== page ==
Fellow artists, this one’s for you.
Several days ago I mentioned a new lighting set-up for photography
. Here it is, a two-light kit bought locally at Idaho Camera in Boise. There are plenty of similar kits available online and perhaps your hometown photo center has a selection as well.
Two weeks ago Idaho Camera
hosted a studio lighting workshop
at the Vista Ave store. The one-hour session was geared primarily towards portrait photographers, but the basic principals apply to product photography.
It was a nice introduction, covering the pros and cons of four types of studio lights:
- strobe, or flash
- continuous lighting with “hot” incandescent bulbs and
- continuous lighting with “cool” fluorescent bulbs
- continuous lighting with “medium warm” halogen bulbs
Let me get my notes out for you… they’re not all inclusive so by all means do more research yourself. That being said, here we go —
Pros: Clean bright light that is color balanced for daylight; energy efficient; stops action.
Cons: You can’t see in advance exactly the lighting effect that will be captured in pixels or on film; you really must use a photography light meter to be able to judge what settings your camera needs.
Continuous Light, Incandescent Bulb
Pros: What you see is what you get; bulbs are available that approximate daylight (look for the blue tinted 5400º Kelvin photography bulbs, 250 to 500 watts).
Cons: These darn things get really hot, like melt-things hot; the color of light given off by the bulb will change over time. (An additional con, many years ago I had a bulb of this type blow up awhile I was using it, scared me to death.)
Continuous Light, Fluorescent Bulb
Pros: What you see is what you get, bulbs are available that emulate daylight (look for “Photo Fluorescent” lamps, “daylight balanced”, 30 to 85 watts); these bulbs do not get as hot as incandescent bulbs thus are a bit safer and more pleasant to be around; they are also much more energy efficient than incandescent bulbs.
Cons: Fluorescent bulbs take a few minutes to warm up to their brightest light; these bulbs are more expensive than incandescent bulbs (but should last longer).
Continuous Light, Halogen Bulb
Pros: What you see is what you get, bulbs are available that approximate daylight; these bulbs give off consistent color over time, some lamp bases come with variable power controls to fine tune how much light is given off.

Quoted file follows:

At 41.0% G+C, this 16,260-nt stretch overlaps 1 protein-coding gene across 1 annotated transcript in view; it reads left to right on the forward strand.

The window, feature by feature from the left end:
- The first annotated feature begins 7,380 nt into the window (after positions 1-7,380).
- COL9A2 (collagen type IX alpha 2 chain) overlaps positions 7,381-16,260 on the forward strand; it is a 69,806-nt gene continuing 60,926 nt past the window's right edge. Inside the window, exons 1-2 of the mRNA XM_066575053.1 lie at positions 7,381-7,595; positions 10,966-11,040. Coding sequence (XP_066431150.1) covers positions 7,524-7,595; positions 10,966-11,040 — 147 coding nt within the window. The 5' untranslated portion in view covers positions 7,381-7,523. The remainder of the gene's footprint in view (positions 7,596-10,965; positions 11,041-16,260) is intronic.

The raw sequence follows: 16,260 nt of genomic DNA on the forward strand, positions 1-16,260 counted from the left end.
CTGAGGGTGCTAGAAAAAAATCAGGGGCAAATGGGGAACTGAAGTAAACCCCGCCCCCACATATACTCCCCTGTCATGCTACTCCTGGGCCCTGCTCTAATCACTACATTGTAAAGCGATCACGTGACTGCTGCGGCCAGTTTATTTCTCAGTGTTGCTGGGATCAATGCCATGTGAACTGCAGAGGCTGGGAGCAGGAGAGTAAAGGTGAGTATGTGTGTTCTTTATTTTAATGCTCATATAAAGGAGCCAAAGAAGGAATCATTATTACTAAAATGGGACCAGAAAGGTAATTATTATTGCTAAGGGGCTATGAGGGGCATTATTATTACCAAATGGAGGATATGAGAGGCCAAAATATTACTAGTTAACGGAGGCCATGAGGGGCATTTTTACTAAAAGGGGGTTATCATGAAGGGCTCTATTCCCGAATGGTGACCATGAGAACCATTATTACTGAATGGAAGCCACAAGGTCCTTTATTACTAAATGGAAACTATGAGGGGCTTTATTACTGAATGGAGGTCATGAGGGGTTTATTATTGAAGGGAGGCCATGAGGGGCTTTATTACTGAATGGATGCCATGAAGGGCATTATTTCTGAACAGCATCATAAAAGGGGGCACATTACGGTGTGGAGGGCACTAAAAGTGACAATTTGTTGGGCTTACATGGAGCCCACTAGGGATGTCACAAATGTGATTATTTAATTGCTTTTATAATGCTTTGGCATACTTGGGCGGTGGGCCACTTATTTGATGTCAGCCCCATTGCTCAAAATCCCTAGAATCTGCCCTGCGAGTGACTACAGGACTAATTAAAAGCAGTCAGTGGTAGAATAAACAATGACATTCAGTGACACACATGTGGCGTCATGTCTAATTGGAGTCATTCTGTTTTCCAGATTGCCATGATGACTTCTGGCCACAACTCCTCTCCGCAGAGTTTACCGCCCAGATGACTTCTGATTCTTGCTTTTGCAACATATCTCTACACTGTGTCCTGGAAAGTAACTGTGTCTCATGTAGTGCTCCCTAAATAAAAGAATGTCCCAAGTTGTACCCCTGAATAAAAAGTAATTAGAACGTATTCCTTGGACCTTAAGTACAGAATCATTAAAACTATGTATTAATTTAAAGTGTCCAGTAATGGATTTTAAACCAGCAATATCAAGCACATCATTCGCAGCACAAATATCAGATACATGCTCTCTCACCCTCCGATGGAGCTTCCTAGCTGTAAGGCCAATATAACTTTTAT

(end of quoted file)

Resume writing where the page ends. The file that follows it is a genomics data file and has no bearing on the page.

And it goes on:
Cons: More expensive than other systems; they can get a bit warm.
Long story short, I chose to go with a two-light kit outfitted with continuous light, fluorescent bulbs.
The Promaster two light studio reflector kit
includes light stands, lamp bases and parabolic reflectors that accept a photographer’s umbrella to bounce and diffuse light. Do you see how the umbrella is mounted near the center of the reflector, just below the bulb? The stem of the umbrella is secured in a channel built into the lamp base. Do you see the stem protruding to the rear of the lamp in the lower left corner of the photo?
Bouncing light into the umbrella provides a nice soft fill light.
I also tried turning the umbrella around so that it was pointed towards the piece as if it was a soft box
. The light quality is pretty nice, but there are really ugly reflections of the umbrella itself in the shiny surface of the gloss glaze. See below.
Playing with the angle of the lights, the horse and the camera in relation to each other yielded the better, though not perfect, result seen below.
Table top “cube”
set-ups are used by many of my colleagues. They achieve stunning results. But with such fragile ceramic artwork, I simply prefer to have more open space to maneuver in than the interior of a tent. These highly reflective surfaces may force the issue however. Another benefit is that this more open set-up is flexible enough to photograph flat work and sculpture that is larger in size. Shoot, I could start doing portrait photography with it too (but I doubt I will!).
Final notes, the backdrop is a graduated “Flotone” brand vinyl backdrop from B & H
in NYC. And any day now a diffuser sock
, which fits over the reflector, will arrive. That should help to soften the harsh highlights of the main light, seen in the photo above as the bright glare on the hip of the horse.
Alrighty, that brings you up to date with the latest experiments in studio lighting here. I hope the information is useful to you. If you have any tips to share, please do! We’re all learning together.
P.S. Blog Triage docs and fellow students — this is not my Lesson Two post. Though it uses some principles from that lesson, it’s a follow-up post I promised readers on April 7th
. The Lesson Two post will be done by Sunday night. Promise.